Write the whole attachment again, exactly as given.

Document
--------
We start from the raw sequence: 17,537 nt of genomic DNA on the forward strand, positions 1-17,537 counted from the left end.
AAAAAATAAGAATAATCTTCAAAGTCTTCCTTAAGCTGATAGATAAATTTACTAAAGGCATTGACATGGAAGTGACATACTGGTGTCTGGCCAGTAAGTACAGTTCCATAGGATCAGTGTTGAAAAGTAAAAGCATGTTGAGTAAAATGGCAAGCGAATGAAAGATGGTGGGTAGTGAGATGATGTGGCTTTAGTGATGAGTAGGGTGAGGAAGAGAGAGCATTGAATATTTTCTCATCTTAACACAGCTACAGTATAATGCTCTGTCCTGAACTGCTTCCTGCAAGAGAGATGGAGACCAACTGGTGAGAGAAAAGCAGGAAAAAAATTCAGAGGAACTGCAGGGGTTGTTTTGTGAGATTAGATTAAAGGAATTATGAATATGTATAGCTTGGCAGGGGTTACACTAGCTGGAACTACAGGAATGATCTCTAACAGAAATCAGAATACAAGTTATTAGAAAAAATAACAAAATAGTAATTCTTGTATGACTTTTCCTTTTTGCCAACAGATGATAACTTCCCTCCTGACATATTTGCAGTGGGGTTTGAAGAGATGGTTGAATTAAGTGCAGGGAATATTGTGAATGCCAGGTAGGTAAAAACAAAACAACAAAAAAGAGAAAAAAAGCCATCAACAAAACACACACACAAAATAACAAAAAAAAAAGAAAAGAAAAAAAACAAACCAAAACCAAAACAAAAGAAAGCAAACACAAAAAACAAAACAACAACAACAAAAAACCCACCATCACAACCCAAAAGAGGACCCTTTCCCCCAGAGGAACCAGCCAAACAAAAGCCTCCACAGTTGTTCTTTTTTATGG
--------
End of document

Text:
We start from the raw sequence: 17,537 nt of genomic DNA on the forward strand, positions 1-17,537 counted from the left end.
AAAAAATAAGAATAATCTTCAAAGTCTTCCTTAAGCTGATAGATAAATTTACTAAAGGCATTGACATGGAAGTGACATACTGGTGTCTGGCCAGTAAGTACAGTTCCATAGGATCAGTGTTGAAAAGTAAAAGCATGTTGAGTAAAATGGCAAGCGAATGAAAGATGGTGGGTAGTGAGATGATGTGGCTTTAGTGATGAGTAGGGTGAGGAAGAGAGAGCATTGAATATTTTCTCATCTTAACACAGCTACAGTATAATGCTCTGTCCTGAACTGCTTCCTGCAAGAGAGATGGAGACCAACTGGTGAGAGAAAAGCAGGAAAAAAATTCAGAGGAACTGCAGGGGTTGTTTTGTGAGATTAGATTAAAGGAATTATGAATATGTATAGCTTGGCAGGGGTTACACTAGCTGGAACTACAGGAATGATCTCTAACAGAAATCAGAATACAAGTTATTAGAAAAAATAACAAAATAGTAATTCTTGTATGACTTTTCCTTTTTGCCAACAGATGATAACTTCCCTCCTGACATATTTGCAGTGGGGTTTGAAGAGATGGTTGAATTAAGTGCAGGGAATATTGTGAATGCCAGGTAGGTAAAAACAAAACAACAAAAAAGAGAAAAAAAGCCATCAACAAAACACACACACAAAATAACAAAAAAAAAAGAAAAGAAAAAAAACAAACCAAAACCAAAACAAAAGAAAGCAAACACAAAAAACAAAACAACAACAACAAAAAACCCACCATCACAACCCAAAAGAGGACCCTTTCCCCCAGAGGAACCAGCCAAACAAAAGCCTCCACAGTTGTTCTTTTTTATGG